Golaem Crowd was used by Mikros Image for the film Alésia, le Rêve d'un roi nu directed by Christian and Gilles Boustani for the Alésia museum-park. It was used for the wide-angle shots of the famous battle.

Available in beta version since April 2011, it has been on sale since May, and version 2 is planned for September, with an integrated behaviour editor.

On the price side, Stéphane Donikian put forward a price of €9,999 for a perpetual licence or a lease/sales system on one or more projects. "We have a flexible pricing system which can be adapted to studios’ needs", he concluded.

The Third Floor or the art of previsualisation

The beginnings of previsualisation can be found in… the storyboard. "The first people who saw the importance of having as detailed a storyboard as possible, down to the nearest image, were Alfred Hitchcock and Saul Bass, on the films Psycho and The Birds", explained Chris Edwards, founder of The Third Floor, who are leaders in the field.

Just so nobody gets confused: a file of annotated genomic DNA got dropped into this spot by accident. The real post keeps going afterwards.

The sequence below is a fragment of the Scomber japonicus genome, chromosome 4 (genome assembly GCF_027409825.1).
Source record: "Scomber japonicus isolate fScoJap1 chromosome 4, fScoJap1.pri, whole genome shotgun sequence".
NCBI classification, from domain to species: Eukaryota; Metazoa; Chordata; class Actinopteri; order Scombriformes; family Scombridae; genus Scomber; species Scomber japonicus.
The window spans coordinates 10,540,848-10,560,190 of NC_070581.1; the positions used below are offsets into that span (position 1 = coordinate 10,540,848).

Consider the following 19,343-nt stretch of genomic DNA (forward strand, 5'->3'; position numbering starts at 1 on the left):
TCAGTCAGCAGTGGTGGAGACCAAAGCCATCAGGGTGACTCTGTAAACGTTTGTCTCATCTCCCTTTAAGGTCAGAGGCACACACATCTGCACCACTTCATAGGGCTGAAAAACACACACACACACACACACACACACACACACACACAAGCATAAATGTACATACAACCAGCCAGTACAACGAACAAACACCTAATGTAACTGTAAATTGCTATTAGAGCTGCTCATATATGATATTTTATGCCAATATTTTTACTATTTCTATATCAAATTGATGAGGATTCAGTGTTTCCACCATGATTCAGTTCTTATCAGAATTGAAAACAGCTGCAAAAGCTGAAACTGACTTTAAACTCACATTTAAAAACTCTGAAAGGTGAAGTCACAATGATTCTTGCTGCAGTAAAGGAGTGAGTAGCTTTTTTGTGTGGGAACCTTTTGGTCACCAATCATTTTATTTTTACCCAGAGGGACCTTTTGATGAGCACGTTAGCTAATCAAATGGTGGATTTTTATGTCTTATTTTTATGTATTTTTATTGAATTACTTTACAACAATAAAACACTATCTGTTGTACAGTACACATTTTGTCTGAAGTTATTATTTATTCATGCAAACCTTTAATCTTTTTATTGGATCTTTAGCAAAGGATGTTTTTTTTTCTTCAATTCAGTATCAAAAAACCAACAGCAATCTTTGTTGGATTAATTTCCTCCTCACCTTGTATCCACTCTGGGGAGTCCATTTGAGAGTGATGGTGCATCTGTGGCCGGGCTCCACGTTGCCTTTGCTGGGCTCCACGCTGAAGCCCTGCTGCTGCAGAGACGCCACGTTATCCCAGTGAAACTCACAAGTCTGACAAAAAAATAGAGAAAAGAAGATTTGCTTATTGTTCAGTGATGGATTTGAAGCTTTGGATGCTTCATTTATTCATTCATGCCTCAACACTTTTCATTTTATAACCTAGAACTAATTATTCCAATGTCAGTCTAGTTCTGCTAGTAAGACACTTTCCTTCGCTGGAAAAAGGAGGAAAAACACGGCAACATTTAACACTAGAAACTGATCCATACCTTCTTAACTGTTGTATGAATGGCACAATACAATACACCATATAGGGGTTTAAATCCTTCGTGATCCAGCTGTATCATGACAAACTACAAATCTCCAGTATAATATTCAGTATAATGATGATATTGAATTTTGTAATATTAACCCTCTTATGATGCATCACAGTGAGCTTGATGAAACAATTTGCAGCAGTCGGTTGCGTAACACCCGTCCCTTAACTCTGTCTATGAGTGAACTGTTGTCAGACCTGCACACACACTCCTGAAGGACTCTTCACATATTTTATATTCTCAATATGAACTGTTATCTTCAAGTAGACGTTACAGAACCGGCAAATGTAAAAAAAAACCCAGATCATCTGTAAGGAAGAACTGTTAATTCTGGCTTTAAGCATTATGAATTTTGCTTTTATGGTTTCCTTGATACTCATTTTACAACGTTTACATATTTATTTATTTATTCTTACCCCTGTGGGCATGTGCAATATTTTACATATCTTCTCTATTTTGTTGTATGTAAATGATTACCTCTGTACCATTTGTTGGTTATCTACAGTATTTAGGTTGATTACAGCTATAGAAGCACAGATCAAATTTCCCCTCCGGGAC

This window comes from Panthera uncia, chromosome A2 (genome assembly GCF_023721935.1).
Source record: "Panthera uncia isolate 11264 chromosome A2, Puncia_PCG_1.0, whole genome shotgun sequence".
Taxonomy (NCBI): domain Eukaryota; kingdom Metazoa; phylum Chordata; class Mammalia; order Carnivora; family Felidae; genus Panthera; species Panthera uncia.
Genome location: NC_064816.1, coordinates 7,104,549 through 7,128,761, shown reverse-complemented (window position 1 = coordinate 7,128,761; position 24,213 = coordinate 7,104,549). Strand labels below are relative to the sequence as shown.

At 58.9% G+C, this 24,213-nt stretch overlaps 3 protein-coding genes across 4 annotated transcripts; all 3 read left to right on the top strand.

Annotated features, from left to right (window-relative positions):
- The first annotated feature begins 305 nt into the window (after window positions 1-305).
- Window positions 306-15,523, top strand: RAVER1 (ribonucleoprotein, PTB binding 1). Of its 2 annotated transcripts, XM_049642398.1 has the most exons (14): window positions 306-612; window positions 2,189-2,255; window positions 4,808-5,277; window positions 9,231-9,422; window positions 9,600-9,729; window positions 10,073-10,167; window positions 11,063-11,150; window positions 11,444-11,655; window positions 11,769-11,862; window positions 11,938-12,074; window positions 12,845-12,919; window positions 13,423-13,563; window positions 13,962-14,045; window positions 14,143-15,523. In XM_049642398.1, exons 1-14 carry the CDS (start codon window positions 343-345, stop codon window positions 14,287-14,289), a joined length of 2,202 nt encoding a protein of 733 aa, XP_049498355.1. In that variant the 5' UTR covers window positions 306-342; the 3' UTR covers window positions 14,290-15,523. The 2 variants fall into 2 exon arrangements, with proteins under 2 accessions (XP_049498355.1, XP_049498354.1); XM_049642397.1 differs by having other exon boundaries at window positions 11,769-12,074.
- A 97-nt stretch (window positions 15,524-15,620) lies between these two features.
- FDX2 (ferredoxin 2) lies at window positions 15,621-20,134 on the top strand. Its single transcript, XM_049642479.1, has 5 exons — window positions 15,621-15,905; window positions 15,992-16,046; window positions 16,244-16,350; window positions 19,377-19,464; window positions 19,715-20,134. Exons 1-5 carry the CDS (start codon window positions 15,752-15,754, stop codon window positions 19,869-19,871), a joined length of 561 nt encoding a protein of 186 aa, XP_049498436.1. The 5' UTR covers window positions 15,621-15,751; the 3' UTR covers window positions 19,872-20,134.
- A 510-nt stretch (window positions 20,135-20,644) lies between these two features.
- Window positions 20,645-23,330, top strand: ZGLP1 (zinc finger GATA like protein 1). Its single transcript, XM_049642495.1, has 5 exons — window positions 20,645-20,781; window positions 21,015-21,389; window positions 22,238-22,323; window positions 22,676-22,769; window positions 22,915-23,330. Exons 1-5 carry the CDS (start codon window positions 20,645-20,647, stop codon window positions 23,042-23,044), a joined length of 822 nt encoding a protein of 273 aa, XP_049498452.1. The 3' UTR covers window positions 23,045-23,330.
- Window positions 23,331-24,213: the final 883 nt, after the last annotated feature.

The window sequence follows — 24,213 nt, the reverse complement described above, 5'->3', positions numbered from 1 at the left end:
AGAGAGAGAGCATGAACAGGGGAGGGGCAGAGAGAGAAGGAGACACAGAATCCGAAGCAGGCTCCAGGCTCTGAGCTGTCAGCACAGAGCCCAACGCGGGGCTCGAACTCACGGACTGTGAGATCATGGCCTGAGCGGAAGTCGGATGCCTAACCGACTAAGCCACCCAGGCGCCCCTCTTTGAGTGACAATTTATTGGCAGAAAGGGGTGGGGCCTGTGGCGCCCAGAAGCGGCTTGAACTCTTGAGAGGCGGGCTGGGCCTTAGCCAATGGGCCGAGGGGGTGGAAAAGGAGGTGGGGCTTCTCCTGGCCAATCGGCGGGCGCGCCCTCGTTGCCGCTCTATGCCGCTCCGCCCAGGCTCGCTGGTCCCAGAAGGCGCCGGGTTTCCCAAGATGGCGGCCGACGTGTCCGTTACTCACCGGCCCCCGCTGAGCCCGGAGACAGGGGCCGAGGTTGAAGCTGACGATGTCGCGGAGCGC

Animatics and rip-o-matics (the re-use of existing shots) were also precursors of previsualisation. The arrival of lipstick cameras (so called because of their shape) opened up the way forward for staging preparatory shots. "In 1983, Stan Winston used them for the chase scene in The Return of the Jedi, the third part of the original Star wars saga. Using models around 20 cm high, he could adjust all the stunts and camera angles, in short, he gave life to one of the first forms of previsualisation". In 1986, the first computer previsualisation tests were done on vector graphics as opposed to computer graphics, but it was not really until 1999 and the pod race in Star Wars: Episode 1 – The Phantom Menace, that digital previsualisation came of age.


It was at this time that Chris Edwards was hired by George Lucas to supervise the synergy between the art department and a 10-person team in charge of previsualising each of the scenes which had a large number of digital elements. Six of them, including Chris Edwards, later left Lucas Films to set up The Third Floor.